Lynch, Nancy

Massachusetts Institute of Technology, Cambridge, MA, United States

The objective of this research is to develop new models of computation for multi-robot systems. Algorithm execution proceeds in a cycle of communication, computation, and motion. Computation is inextricably linked to the physical configuration of the system. Current models cannot describe multi-robot systems at a level of abstraction that is both manageable and accurate. This project will combine ideas from distributed algorithms, computational geometry, and control theory to design new models for multi-robot systems that incorporate physical properties of the systems. The approach is to focus on the high-level problem of exploring an unknown environment while performing designated tasks, and the sub-problem of maintaining network connectivity. Key issues to be studied will include algorithmic techniques for handling ongoing discrete failures, and ways of understanding system capabilities as related to failure rates, geometric assumptions and physical parameters such as robot mobility and communication bandwidth. New metrics will be developed for error rates and robot mobility.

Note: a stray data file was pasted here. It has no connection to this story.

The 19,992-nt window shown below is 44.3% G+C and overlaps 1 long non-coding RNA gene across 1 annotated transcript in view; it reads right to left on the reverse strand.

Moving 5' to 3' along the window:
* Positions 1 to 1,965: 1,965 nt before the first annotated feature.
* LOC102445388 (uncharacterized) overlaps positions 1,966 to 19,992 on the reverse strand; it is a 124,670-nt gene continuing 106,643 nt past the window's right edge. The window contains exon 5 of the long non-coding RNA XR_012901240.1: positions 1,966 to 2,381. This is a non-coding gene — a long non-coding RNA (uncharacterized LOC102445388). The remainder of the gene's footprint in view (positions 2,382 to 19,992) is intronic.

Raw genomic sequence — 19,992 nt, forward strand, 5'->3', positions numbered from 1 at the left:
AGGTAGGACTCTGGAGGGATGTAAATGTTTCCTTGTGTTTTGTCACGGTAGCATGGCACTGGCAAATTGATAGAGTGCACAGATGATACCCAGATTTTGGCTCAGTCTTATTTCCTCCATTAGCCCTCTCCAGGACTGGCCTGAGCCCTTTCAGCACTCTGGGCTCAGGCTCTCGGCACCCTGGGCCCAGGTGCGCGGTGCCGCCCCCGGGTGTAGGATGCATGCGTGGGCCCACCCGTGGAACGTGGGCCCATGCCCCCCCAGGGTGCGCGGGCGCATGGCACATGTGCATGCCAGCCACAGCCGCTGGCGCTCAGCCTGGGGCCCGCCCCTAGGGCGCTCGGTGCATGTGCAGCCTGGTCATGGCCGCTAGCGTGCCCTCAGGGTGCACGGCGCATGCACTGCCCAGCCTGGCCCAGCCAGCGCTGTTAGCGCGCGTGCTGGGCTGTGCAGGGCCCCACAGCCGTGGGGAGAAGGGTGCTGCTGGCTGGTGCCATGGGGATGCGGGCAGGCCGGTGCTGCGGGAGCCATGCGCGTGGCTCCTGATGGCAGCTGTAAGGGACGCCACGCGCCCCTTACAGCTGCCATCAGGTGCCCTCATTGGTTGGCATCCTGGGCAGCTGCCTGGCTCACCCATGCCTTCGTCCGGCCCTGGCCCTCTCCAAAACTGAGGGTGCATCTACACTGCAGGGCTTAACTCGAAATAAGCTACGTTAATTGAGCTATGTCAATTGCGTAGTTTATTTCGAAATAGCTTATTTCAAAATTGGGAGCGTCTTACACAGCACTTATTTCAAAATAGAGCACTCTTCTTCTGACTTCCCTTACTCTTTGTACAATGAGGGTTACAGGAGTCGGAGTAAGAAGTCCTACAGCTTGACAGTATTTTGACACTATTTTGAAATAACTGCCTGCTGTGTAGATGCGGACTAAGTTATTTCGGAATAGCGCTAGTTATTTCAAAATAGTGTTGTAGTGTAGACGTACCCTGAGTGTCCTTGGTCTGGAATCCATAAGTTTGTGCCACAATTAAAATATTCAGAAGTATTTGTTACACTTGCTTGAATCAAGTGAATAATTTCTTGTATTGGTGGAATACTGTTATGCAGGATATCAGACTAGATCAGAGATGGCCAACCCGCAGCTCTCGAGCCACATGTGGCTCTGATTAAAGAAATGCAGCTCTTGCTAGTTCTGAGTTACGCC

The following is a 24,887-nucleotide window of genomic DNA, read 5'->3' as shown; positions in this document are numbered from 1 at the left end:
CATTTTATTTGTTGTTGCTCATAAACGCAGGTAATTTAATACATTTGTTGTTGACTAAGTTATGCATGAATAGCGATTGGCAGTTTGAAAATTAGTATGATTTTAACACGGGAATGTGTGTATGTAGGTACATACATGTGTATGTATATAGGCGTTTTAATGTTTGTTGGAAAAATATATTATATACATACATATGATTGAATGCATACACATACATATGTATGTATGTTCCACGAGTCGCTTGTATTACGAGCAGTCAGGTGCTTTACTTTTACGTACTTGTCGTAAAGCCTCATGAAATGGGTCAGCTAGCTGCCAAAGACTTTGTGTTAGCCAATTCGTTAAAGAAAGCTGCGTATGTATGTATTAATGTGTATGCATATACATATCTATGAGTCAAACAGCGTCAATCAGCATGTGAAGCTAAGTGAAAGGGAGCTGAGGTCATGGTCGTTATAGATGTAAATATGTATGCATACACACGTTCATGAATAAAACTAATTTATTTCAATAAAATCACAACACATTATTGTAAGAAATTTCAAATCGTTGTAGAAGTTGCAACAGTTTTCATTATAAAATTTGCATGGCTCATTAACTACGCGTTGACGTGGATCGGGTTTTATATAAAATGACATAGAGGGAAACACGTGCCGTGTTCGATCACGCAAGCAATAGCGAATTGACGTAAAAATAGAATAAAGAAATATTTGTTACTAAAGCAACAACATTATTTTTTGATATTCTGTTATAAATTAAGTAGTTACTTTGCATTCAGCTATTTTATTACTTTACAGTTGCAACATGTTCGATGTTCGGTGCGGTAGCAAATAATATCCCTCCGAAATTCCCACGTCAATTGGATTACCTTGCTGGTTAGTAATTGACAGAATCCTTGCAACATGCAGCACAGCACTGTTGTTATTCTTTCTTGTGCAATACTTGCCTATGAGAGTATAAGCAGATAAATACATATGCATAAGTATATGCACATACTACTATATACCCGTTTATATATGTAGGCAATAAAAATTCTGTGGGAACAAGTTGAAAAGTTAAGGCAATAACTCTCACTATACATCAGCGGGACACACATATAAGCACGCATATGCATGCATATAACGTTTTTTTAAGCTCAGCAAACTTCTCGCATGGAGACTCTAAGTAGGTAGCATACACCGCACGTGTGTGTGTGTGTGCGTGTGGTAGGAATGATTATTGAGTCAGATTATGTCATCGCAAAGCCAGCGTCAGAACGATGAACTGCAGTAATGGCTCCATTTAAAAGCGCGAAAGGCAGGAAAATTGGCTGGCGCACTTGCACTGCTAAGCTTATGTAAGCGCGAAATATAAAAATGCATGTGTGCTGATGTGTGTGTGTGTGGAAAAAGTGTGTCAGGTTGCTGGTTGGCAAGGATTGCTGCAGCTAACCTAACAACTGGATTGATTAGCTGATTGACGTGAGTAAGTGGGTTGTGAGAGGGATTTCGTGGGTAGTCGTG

Intellectual merit arises from the combination of techniques from distributed algorithms, computational geometry, and control theory to develop and analyze algorithms for multi-robot systems. The project will develop a new class of algorithms and techniques for their rigorous analysis, not only under ideal conditions, but under a variety of error assumptions. The project will test theoretical ideas empirically, on three different multi-robot systems.

Broader impacts will include new algorithms for robot coordination, and rigorous understanding of the capabilities of different hardware platforms. Robots are an excellent outreach tool, and provide concrete examples of theory in action.